expensive for Canadians, totalling $20 billion in 2012. Police services continue to represent the biggest
expenditure (roughly 65%). That said, government expenditures for criminal justice services are relatively
meager (under 5%) compared with the provision of other social services (e.g., education, health). The limiting
of criminal justice resources by government can have negative consequences (e.g., overcrowding in prison and
removal of prisoner rehabilitative programs).
Policy -- Government sets and often clarifies criminal justice policy. Some examples include the recent move
towards the adoption of a more punitive as opposed to rehabilitative approach in prisons, the shifting of
rehabilitation in corrections to community settings, and the development of restorative justice
programs intended to make criminal justice more responsive to the needs of victims of crime.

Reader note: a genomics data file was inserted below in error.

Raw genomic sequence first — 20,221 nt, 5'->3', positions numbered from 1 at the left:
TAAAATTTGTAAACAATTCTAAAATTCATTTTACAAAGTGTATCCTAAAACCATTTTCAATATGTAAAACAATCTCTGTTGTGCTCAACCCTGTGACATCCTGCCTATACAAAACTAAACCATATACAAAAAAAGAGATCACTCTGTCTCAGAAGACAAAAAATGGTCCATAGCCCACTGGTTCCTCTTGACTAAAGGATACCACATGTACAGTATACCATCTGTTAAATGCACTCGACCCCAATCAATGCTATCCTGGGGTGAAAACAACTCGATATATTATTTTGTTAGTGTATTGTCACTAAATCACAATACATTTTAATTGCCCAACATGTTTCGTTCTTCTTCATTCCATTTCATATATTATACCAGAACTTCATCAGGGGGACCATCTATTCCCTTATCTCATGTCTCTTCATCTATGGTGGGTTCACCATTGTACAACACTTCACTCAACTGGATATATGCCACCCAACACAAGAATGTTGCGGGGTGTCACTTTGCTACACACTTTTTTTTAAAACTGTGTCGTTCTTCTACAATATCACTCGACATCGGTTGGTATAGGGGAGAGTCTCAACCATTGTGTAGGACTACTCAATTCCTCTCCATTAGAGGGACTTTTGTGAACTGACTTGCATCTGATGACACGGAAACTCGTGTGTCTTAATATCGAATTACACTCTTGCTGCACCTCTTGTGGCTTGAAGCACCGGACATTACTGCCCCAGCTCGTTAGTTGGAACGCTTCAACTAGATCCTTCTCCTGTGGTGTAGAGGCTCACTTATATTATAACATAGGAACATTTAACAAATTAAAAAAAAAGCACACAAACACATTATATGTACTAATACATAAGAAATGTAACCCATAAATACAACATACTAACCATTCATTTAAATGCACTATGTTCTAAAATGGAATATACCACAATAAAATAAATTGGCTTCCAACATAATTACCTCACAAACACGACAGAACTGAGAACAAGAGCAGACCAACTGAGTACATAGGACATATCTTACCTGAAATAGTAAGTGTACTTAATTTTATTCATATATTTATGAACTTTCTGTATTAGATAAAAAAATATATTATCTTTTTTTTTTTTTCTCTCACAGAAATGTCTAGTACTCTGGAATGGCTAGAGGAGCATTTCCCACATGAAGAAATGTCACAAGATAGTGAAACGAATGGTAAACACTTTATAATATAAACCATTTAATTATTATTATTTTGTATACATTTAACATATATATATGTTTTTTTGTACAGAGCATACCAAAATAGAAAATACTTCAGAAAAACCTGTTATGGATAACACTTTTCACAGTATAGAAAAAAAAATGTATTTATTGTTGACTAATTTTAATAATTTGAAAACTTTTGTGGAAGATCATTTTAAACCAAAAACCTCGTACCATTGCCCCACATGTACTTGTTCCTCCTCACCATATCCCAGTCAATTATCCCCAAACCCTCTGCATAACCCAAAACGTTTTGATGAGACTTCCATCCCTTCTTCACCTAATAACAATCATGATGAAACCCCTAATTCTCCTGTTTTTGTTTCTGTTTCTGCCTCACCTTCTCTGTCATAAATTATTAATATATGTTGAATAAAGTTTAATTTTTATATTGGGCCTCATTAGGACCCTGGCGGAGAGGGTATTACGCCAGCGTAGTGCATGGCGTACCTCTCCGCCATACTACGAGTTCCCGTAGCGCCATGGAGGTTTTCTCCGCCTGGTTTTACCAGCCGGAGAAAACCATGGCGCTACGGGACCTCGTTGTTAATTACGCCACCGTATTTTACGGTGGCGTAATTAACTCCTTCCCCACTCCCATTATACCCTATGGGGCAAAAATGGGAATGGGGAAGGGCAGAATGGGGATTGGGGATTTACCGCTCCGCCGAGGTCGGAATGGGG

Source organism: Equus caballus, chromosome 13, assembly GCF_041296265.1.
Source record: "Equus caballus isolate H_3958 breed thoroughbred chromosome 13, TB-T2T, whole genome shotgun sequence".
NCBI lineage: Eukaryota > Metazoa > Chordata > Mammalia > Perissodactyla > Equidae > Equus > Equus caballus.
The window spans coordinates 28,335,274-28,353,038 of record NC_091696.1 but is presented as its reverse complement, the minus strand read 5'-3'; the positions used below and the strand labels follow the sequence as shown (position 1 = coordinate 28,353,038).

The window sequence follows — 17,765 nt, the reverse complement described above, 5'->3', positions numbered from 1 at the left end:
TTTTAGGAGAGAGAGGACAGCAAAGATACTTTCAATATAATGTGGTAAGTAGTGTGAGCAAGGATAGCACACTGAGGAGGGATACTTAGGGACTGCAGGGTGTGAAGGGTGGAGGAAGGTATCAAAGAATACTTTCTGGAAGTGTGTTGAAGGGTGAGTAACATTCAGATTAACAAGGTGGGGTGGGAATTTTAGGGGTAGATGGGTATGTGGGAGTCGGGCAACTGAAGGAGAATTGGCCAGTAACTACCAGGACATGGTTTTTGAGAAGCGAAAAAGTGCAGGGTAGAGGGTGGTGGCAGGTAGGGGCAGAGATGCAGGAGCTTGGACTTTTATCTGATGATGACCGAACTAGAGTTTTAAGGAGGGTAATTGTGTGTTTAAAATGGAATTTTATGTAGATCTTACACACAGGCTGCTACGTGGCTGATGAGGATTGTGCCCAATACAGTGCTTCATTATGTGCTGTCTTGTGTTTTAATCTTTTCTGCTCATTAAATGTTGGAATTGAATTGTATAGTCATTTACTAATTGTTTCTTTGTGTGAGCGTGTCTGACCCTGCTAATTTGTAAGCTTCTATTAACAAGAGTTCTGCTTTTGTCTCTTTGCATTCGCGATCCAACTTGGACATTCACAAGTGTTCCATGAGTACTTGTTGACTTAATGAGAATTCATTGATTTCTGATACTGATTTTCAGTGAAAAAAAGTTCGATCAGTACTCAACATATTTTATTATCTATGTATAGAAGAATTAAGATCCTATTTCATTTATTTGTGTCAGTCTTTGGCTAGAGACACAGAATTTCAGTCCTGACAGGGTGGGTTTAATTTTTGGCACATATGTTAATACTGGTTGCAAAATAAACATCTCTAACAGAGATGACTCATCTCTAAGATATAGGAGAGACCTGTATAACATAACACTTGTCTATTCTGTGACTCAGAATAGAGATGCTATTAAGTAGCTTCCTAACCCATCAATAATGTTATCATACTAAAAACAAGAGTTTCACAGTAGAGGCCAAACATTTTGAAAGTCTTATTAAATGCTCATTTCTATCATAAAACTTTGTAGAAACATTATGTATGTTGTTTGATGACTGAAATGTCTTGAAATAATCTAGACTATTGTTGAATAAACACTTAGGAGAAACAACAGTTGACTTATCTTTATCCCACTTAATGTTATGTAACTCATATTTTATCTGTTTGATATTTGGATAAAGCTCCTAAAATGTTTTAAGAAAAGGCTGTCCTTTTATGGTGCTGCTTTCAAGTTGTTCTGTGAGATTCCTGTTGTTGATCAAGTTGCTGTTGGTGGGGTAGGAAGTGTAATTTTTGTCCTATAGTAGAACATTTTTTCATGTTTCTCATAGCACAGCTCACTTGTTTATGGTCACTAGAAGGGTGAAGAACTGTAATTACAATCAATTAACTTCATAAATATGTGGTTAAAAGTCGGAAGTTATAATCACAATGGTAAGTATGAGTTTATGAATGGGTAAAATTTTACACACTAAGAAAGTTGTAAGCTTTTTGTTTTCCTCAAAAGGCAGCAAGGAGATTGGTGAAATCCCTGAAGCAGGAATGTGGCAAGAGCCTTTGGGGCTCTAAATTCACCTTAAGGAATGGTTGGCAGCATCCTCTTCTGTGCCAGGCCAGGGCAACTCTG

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find more resources at oneclass.com Sociology 3395 Module 1: Theorizing and Researching Criminal Justice Key Terms:  myths  moral entrepreneurs  law of opposites  criminal justice funnel  crime control model  due process model  McJustice  Disneyization  substantive criminal law  procedural criminal law  gendered criminal justice  actuarial justice Major Criminal Justice Theoretical Orientations The article by Kraska (2006), found on the required reading list (see table 1 in this article), summarizes eight theoretical orientations to the criminal justice system (CJS). However, we further simplify these according to only six perspectives. These include criminal justice as: 1) a system; 2) crime control vs due process; 3) social constructed reality (SCR); 4) a growth industry; 5) oppression; and 6) late modernity. Each of these ways of thinking about criminal justice is also informed, to varying degrees, by a particular sociological perspective (e.g., functionalist, interactionist, conflict, post-modernist). The first two ways of thinking of criminal justice (systems and crime control vs. due process) represent more conventional explanations whereas the last four are more critical. Also note the connections between criminal justice as SCR and some other theoretical orientations (e.g., criminal justice as a growth industry). Having a more critical bent, each of the last four theoretical orientations is characterized by the following:  is more skeptical of government power and control, punitive crime control activities, and “official” versions of truth, calls for a further expansion of the CJS, or the erosion of human freedoms in the name of security and safety;  focuses on the role of power differentials, whether rooted in economic disparities, political access, or gender and race, as a major driving force in the character and functioning of criminal justice; and  emphasizes the big picture (i.e., macro-structural forces driving the entire CJS) even when their analysis emphasizes the micro-processes of reality construction or power differentials. While all six models of criminal justice are useful, the idea of criminal justice as social constructed reality (SCR) is emphasized the most in this course. Special attention is directed towards identifying, explaining, and critically evaluating (i.e., de-mystifying) a number of major criminal justice myths. The same framework has been commonly used by sociologists with a special interest in studying the nexus of class, gender, and criminal justice. find more resources at oneclass.com find more resources at oneclass.com Criminal Justice as a System The following major ideas about the systems viewpoint of criminal justice are briefly summarized below (Kraska, 2004; Griffiths, 2011; Schmalleger, 2013; Antonacci, 2013; Goff, 2014). Criminal justice has been described as a system consisting of the three main component agencies of police, courts, and corrections. Each of these components can, in turn, be described in terms of its functions and structure. The systems perspective is characterized mainly by its assumption that the various parts of the justice system work together to achieve a common goal and that the movement of cases and people through the system is smooth due to cooperation between the various components of the system. The common goal of criminal justice can be summarized here as follows: the need to preserve public order through the administration of justice. Therefore, the systems model encompasses a point of view called the consensus model, which in turn is closely related to functionalist sociology. According to the systems approach, the size and power of the criminal justice system are determined by the amount of crime. Further, solutions to crime are closely connected to enhancing criminal justice system coordination, efficiency, rational decision-making, and technology (e.g., more criminal laws, increasing the number of police and using better law enforcement technologies). The systems model presents a conservative framework for making sense of criminal justice, as both the legitimacy of the law and its just application are not questioned. The structure and functions of the three criminal justice sectors include the following. Police The structure of public policing in Canada basically includes the federal police (e.g., RCMP), three provincial police forces (e.g., OPP, QPP, RNC), and municipal police agencies (e.g., Metropolitan Toronto Police). The major police functions are classified as: 1) crime control through such activities as law enforcement, criminal investigation, and general patrols intended to detect and deter offences; 2) order maintenance or peace keeping; and 3) general service. Policing can be either reactive or proactive. Courts A dual structure exists which includes provincial and federal courts. The bulk of the workload is assumed by the lower or provincial courts while the remaining cases are brought forward to the federal or superior courts. The Supreme Court of Canada has overriding responsibility for correcting certain errors made in the other court systems. The most important court roles are prosecution, defence, and judge, and jury. In theory, the courts use an adversary model. However, prosecutors, defence lawyers, and judges often practice a form of criminal justice—plea bargain justice—that is at odds with the ideal image of adversarial justice. Courts perform two major functions: 1) they decide whether the accused is guilty or innocent through an adversary process; and 2) if the accused is found guilty, the courts impose a sentence. Corrections Primary segments are prisons and traditional community corrections – probation and parole. More recent alternatives to prison include electronic monitoring, boot camps, and community service orders. Most prisoners are housed in provincial rather than federal prisons. The vast majority of all convicted offenders are under some type of community supervision. The major functions of corrections are: 1) to punish and control convicted offenders; and 2) to deliver rehabilitative programs so that offenders can later return to society in law-abiding roles. Environment: Public and Private Components The criminal justice system can be thought of as having an environment composed of public and private components. find more resources at oneclass.com find more resources at oneclass.com Police are publicly funded by federal, provincial, and municipal governments. Courts and correctional institutions are the responsibility of the federal and provincial governments. Private or quasi-private organizations, such as universities and shopping malls, now rely on contract or in-house private security officers to meet many of their policing needs. (e.g., Brinks, Memorial University Campus Enforcement and Patrol). Privatization in the courts is demonstrated by the rent a judge service delivery method. In corrections, several private agencies have for some time offered services (e.g., John Howard Society, Elizabeth Frye, Salvation Army). Public Roles There are many ways that the public is involved with the criminal justice system. The major public roles are reporting (reactive policing), serving as witnesses, volunteers, and voting. Justice is political. Governments are sensitive to citizen responses to programs (e.g., parole), location of facilities (e.g., new prison), and changes in laws (e.g., drunk driving). Sound justice policies are supposed to depend on informed public opinion, but many people lack accurate information about the extent of the crime problem and the effectiveness of criminal justice. Government Roles The government creates laws, controls budgets, and develops and implement policy. Law -- Crime basically refers to the intentional violation of criminal law without defence or excuse. Criminal law has substantive and procedural sections. Substantive law defines the acts against people (e.g., murder, robbery), property (e.g., theft, fraud), and the state (e.g., treason, perjury) that are illegal and subject to punishment by government. Criminal law differentiates between serious crimes (indictable offences) and less serious ones (summary offences). Indictable offences (e.g., murder) may allow for jury trial and stiffer penalties (a maximum sentence of not less than two years in a federal prison). Summary offences (e.g., creating a disturbance) are heard by a judge alone and provide for maximum sentences of up to six months in prison. Procedural law outlines the rights of accused persons and stipulates the rules governing the action taken by criminal justice workers for such things as police searches and the use of force. Its aim is to protect individuals against the use of abusive actions by government officials, such as police. The exclusionary rule is closely tied to procedural law. It refers to the general rule that evidence illegally obtained must not be used in a prosecution (e.g., an unreasonable search and seizure by police ordinarily must be excluded from a trial). Criminal law frequently undergoes both substantive and procedural law reform to ensure that it accurately reflects public opinion, social change, technological advances, and other key social issues. Organized crime, gang activity, and terrorism represent some of the most notable areas of criminal law reform implemented recently by the federal government. Budgets -- Government controls the assignment of criminal justice resources. Criminal justice costs are very expensive for Canadians, totalling $20 billion in 2012. Police services continue to represent the biggest expenditure (roughly 65%). That said, government expenditures for criminal justice services are relatively meager (under 5%) compared with the provision of other social services (e.g., education, health). The limiting of criminal justice resources by government can have negative consequences (e.g., overcrowding in prison and removal of prisoner rehabilitative programs). Policy -- Government sets and often clarifies criminal justice policy. Some examples include the recent move towards the adoption of a more punitive as opposed to rehabilitative approach in prisons, the shifting of rehabilitation in corrections to community settings, and the development of restorative justice programs intended to make criminal justice more responsive to the needs of victims of crime. find more resources at oneclass.com find more resources at oneclass.com Criminal Justice as a Nonsystem Some say that the systems model of criminal justice does not reflect reality. It has been criticized for suggesting a greater level of organization and cooperation among the various agencies of justice than actually exists. Although there is a certain amount of rationality in the operation of the criminal justice system, a lot of the functioning of criminal justice agencies is unplanned, poorly coordinated, and unregulated. The conflict model in sociology, alternatively, points out that the interests of criminal justice agencies often conflict, and pressures for success, promotion, pay increases, and general accountability fragment the efforts of the system as a whole, leading to a criminal justice nonsystem. Conflicts among and within agencies are rife: individual actors within the system often do not share current goals; and the system may move in different directions depending on political climate, informal measures, and personal discretion. For example, the police have an interest in seeing offenders put behind bars. On the other hand, prison officials are often working with extremely overcrowded facilities. They may favour early release programs for certain types of offenders, such as those judged to be low risk and non-violent. Who wins out in the long run may be a matter of internal politics and quasi-official wrangling. The factors that prevent criminal justice agencies and personnel from operating as a system include the following: 1) multiple mandates (e.g., police often feel judges are too lenient in their sentencing decisions and that this increases the likelihood that offenders will re-offend later); 2) obstacles to information sharing (e.g., potential re-victimization resulting from a failure to notify crime victims that offenders are being released into the community); and 3) the diversity and complexity of the system (e.g., police must keep abreast of current developments that relate to their own positions and responsibilities, in addition to those of other parts of the system). The criminal justice funnel is often used as a metaphor to describe the way in which crimes are processed by the criminal justice system. Just as a funnel is wide at the top and narrow at the bottom, so too are crimes as they move through the criminal justice system. Only a small proportion of crimes come to the attention of the police, and only a small fraction of these are heard in the courts or lead to a conviction and sentence. Influenced by conflict sociology, the idea of the criminal justice funnel also considers what processes influence decisions at various levels in the system concerning whether to proceed with a case and how. Decision makers move people, through a process from suspect to defendant to offender to ex-offender. Both formal (criminal procedures) and especially informal influences (discretion) combine to filter or funnel the number of cases as they move through the criminal justice system. Informal influences include extra legal factors (e.g., suspect’s sex, age, and race). The main types of decisions include: 1) the process of defining crime, in that criminal law defines the persons and behaviours that fall within the scope of criminal justice; 2) public reporting practices, as people often decide not to report crimes to the police; 3) police discretion, which produces a further loss of cases through police decisions not to arrest; 4) prosecutorial discretion, which results in some suspects not being charged with crimes; 5) the courts and plea bargains eliminate even more cases to produce the convicted offenders who become the subject of correctional supervision, and 6) correctional supervision requires further sorting, such as the decision to place the greatest number of convicted persons under community supervision. Criminal Justice as Crime Control vs. Due Process The following important ideas about the crime control and due process objectives of criminal justice are briefly summarized below (Kraska, 2004; Griffiths, 2011; Schmalleger, 2013; Antonacci, 2013; Goff, 2014). Two different types of values influence criminal justice policy development and action. Crime control and due process represent two opposing views of how criminal law should operate. Crime control involves the repression of criminal conduct, while due process involves the protection of individual freedoms. Both values operate simultaneously and the priorities assigned to each of these value systems change over time. In order to determine which model gets prioritized, we must consider the specific time period and the socio-political find more resources at oneclass.com find more resources at oneclass.com climate of the times. Pendulum swings in the direction of crime control have produced such outcomes as tougher punishments, greater efficiency in criminal justice processing, and fewer constitutional constraints on police power. For example, some feel criminal justice in Canada has shifted more towards the crime control pendulum because of recent terrorist attacks. Crime Control Model It ensures the safety of life and property. Since freedom is important to all citizens, this model argues that every effort must be made to control crime. It also emphasizes the determination of guilt and efficiency in terms of the capacity to apprehend, try, convict, and dispose of a high volume of cases. Suspects are assumed to be guilty of a crime when apprehended and arrested by police. Speed and finality are stressed in the crime control model because of the large number of crimes (about 2.5 million criminal code incidents annually on the books) and the limited resources available to the police. All of these elements call for informality, uniformity, and the minimization of cases where challenges can be made by defence attorneys or defendants. Rather than stressing the combative aspects of the courtroom, this model stresses the bargaining between the state and the accused at several points. The end result is that nearly all cases are disposed of through negotiation of the charges, with defendants normally entering guilty pleas. Packer’s characterization of crime control in criminal justice appears as an assembly-line process involving quick, steady, efficient decisions by system actors who produce the intended product in the form of guilty pleas and closed cases. Due Process Model It places an emphasis on the rights of accused persons protected by procedural law (e.g., right to bail, safeguards against illegal police searches). Its most important principle is that, because freedom is so important, every effort needs to be made to ensure that criminal justice decisions are based on reliable information. This model emphasizes the adversarial process, the rights of defendants, and formal decision-making procedures. According to Packer, the due process model’s assumption that persons are innocent until proven guilty means that the state must prove in a procedurally sound manner that the person is guilty of the crime as charged. Wrongful convictions, are, then, to be avoided at all cost. In an effort to reduce wrongful convictions (errors), obstacles must be designed to force the state to prove beyond a reasonable doubt that the defendant is guilty of a crime. As a result, the process must include the opportunity to discredit the evidence presented against the accused, and an impartial judge and jury must determine the outcome. The due process model acknowledges the fact that some guilty persons are likely to go free because the evidence against them is not highly conclusive. This assumption is in direct contradiction with the crime control model which values efficient case processing and the imposition of punishment over the possibility that innocent persons may be swept up in the process. Unlike the crime control model, Packer’s due process model looks more like an obstacle course. The article on “McJustice” by Bohm, found on the required reading list, indicates how criminal justice is designed to operate as an efficient system. Criminal Justice as Social Constructed Reality (SCR) The following important ideas about the social constructed reality viewpoint of criminal justice are briefly summarized below (Kraska, 2004; Kappeler and Potter, 2005; Bohm and Walker, 2006; Surette, 2007; Reiman, 2007; Antonacci, 2013). Influenced by symbolic interactionism, this framework starts with the idea that reality is socially constructed: the result of a complex process of learning and constructing language, symbols, meanings, and definitions of situations through interacting with other people and through our individual and collective experiences. Applied to the study of criminal justice, crimes are social problems that are constructed through a complex process involving the media, government officials, the public, politicians, and other interested parties (i.e., moral entrepreneurs). Moral entrepreneurs are people who are engaged in the process of defining new rules and laws find more resources at oneclass.com find more resources at oneclass.com or who advocate stricter enforcement of existing laws. It is common for moral entrepreneurs to have some financial or organizational interest in particular definitions or applications of law. Being critical of mainstream thinking of criminal justice, the SCR model encourages us to investigate the myths associated with crime control thinking, study the formation of and maintenance of occupational subcultures within the CJS bureaucracy, critically evaluate how certain behaviours come to be reacted to as “crime”, and unravel the way in which crime control tactics are produced. This model argues that the rapid expansion criminal justice activity in the last few decades is not the result of a worsening crime problem. Rather, it stems from moral panics, media and government distortions, and the political manipulation and exploitation of these distortions. A sociology-oriented study of criminal justice challenges the popular, media-based belief that the criminal justice system can reduce the amount of crime (e.g., more police and prisons mean significant reductions in crime). Drawing on this particular approach, we do the following: 1) describe some major current myths about criminal justice; 2) debunk these myths by providing evidence; 3) describe how the interests of specific individuals or groups are promoted by the creation and perpetuation of certain myths; and 4) outline some practical and often undesirable consequences of some criminal justice myths (i.e., policy implications). Myths are simply “exaggerations of reality”. Some examples of criminal justice myths include the following:  crime, especially violent crime, is on the rise;  the role of the police is to fight crime;  longer prison terms result in better crime deterrence; and  prisons are like “country clubs”. Measuring Crime The police-reported crime rate measures the overall volume of crime in Canada. Data come from the Uniform Crime Reporting (UCR) Survey, which is a census of crime collected by police forces across Canada. The police must determine, through a preliminary investigation, that a crime has taken place (i.e., founded crime) in order for it to be recorded as such. Most crime is cleared as a result of the police arresting a suspect. The three main classifications of crime are violent, property, and other. The crime rate must be interpreted with caution. It fluctuates from year to year due to many social and economic factors. The age composition of the population is perhaps the most important explanation of the overall crime rate. Crime remains a young man’s game. The crime rate has been falling steadily over the past 20 years and has coincided with a drop in the proportion of persons aged 15 to 24 in the population during this period. People in this age group represent a relatively small number within the general population, but this same age cohort is responsible for a significant amount of crime compared to other age-identified cohorts. When this younger age cohort is reduced in number, the crime rate is expected to be reduced as well. The current situation contrasts to the one in the 1970s when baby-boomers had reached the crime-prone age, producing an increase in the overall crime rate. Additional factors that can influence the overall crime rate include the following:  perceived severity of the act (e.g., when people choose not to report a minor theft);  public attitudes toward police (e.g., when people fail to report a break and enter because they do not think that a suspect would be apprehended by police);  nature of the relationship between offender and victim (e.g., when a sexual assault victim fears reprisals from her perpetrator and decides against reporting the attack to the police);  changes to criminal law (e.g., when new offences have been created by government); find more resources at oneclass.com find more resources at oneclass.com  special enforcement policies (e.g., when police decide to invest more time and resour